"About eight months after I was using Elidel on a regular basis, I was diagnosed with lymphoma," says Johnson (not his real name pending a lawsuit). "I first saw an ad on TV and that's how I found out about it." It is ironic that about one year later, he saw another ad about Elidel on TV, but this time warning users that it could cause lymphoma. If Ed hadn't been watching the TV, he would have continued to use Elidel and possibly would have needed even more chemotherapy treatments...
"I was no stranger to lymphoma, in fact I have a history of it," says Johnson. All the more reason why he would never have taken Elidel; being predisposed to lymphomas, he certainly wouldn't have taken this drug had he known the dangerous side effects - that would be the equivalent of putting a gun to his head. Johnson started to get excruciating back pains but had no idea it was another lymphoma. It wasn't like the others.
"I spent 10 days in hospital and went through six hard-core chemotherapy treatments. I still have to take chemo treatment, although a milder form, every eight weeks. If this doesn't work I will have to get a bone marrow transplant, so I'm not out of the woods yet.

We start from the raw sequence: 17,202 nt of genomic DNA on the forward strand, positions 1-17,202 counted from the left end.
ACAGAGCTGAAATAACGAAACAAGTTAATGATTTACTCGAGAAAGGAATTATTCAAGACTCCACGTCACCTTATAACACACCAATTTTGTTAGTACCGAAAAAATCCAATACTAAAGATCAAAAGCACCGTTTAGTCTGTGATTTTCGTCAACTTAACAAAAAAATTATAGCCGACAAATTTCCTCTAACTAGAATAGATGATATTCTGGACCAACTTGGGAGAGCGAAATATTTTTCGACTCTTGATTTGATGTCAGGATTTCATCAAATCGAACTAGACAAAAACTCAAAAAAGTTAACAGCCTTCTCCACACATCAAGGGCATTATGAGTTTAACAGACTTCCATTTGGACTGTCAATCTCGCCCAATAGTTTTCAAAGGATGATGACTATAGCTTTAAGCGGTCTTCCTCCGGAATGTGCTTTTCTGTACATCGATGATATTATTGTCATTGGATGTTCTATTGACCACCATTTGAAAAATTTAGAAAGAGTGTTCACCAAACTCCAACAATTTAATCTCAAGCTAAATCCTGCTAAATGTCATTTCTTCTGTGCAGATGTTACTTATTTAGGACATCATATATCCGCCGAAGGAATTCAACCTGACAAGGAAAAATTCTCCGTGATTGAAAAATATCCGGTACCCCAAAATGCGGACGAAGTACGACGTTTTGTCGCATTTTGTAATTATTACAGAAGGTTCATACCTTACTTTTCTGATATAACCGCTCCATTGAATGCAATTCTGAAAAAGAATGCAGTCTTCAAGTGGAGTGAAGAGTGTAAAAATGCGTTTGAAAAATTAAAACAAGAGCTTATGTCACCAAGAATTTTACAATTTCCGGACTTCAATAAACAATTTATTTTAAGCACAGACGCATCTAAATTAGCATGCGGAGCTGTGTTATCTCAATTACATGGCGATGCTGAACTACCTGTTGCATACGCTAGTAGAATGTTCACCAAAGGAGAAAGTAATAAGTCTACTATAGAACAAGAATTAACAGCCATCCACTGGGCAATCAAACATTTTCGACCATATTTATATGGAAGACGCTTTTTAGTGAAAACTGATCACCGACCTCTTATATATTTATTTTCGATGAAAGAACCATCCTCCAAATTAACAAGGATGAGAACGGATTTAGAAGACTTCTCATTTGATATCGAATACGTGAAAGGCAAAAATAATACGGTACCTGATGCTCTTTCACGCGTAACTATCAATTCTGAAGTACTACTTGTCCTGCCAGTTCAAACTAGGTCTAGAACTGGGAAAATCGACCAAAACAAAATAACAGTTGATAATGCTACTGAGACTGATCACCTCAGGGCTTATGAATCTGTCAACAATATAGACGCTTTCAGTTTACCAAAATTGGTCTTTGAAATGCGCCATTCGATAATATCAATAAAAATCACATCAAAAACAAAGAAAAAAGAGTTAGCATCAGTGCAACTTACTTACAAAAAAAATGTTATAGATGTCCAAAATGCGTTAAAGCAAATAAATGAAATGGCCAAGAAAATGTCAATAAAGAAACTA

Nobody knows exactly what caused this lymphoma to come back, but I believe that Elidel triggered it, especially because it is a different kind from the other lymphomas I had.
I want to tell Novartis, the makers of Elidel, that in my situation, their black box warning came too late if it had anything to do with my recurrent lymphoma. And I am concerned about the statute of limitations..."
The Food and Drug Administration (FDA) approved updated labeling on January 19, 2006 for Elidel Cream (pimecrolimus) and Protopic Ointment (tacrolimus). The labeling now includes a boxed warning about a possible risk of cancer and a Medication Guide (FDA-approved patient labeling). The purpose of the Medication Guide, which is distributed with every prescription, is to help ensure that patients using these prescription medicines are aware of this concern. The new labeling also clarifies that these drugs are recommended for use as second-line treatments, meaning that other prescription topical medicines should be tried first.
According to the Elidel website, "The safety of using Elidel for a long time is not known" but it does admit that "a very small number of people who have used Elidel have had skin cancer of lymphoma." Novartis had better count again.